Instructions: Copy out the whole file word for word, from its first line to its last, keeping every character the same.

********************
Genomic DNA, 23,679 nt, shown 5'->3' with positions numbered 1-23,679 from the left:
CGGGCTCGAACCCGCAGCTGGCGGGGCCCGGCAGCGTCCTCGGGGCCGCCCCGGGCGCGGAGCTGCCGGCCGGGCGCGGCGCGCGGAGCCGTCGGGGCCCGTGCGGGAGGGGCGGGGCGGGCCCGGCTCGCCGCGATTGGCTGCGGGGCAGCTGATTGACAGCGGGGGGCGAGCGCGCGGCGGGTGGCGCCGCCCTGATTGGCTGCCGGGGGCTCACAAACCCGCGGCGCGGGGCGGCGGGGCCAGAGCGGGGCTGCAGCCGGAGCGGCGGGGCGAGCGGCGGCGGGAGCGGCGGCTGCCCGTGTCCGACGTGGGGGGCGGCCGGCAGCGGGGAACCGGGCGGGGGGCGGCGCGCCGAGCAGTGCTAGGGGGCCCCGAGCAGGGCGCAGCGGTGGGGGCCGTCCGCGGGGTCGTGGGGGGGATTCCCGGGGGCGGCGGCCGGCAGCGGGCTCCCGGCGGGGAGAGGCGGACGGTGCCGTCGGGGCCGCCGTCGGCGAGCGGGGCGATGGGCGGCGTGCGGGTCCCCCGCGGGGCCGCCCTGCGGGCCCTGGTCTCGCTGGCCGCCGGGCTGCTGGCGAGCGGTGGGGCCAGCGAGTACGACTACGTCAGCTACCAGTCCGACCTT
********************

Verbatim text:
Genomic DNA, 23,679 nt, shown 5'->3' with positions numbered 1-23,679 from the left:
CGGGCTCGAACCCGCAGCTGGCGGGGCCCGGCAGCGTCCTCGGGGCCGCCCCGGGCGCGGAGCTGCCGGCCGGGCGCGGCGCGCGGAGCCGTCGGGGCCCGTGCGGGAGGGGCGGGGCGGGCCCGGCTCGCCGCGATTGGCTGCGGGGCAGCTGATTGACAGCGGGGGGCGAGCGCGCGGCGGGTGGCGCCGCCCTGATTGGCTGCCGGGGGCTCACAAACCCGCGGCGCGGGGCGGCGGGGCCAGAGCGGGGCTGCAGCCGGAGCGGCGGGGCGAGCGGCGGCGGGAGCGGCGGCTGCCCGTGTCCGACGTGGGGGGCGGCCGGCAGCGGGGAACCGGGCGGGGGGCGGCGCGCCGAGCAGTGCTAGGGGGCCCCGAGCAGGGCGCAGCGGTGGGGGCCGTCCGCGGGGTCGTGGGGGGGATTCCCGGGGGCGGCGGCCGGCAGCGGGCTCCCGGCGGGGAGAGGCGGACGGTGCCGTCGGGGCCGCCGTCGGCGAGCGGGGCGATGGGCGGCGTGCGGGTCCCCCGCGGGGCCGCCCTGCGGGCCCTGGTCTCGCTGGCCGCCGGGCTGCTGGCGAGCGGTGGGGCCAGCGAGTACGACTACGTCAGCTACCAGTCCGACCTT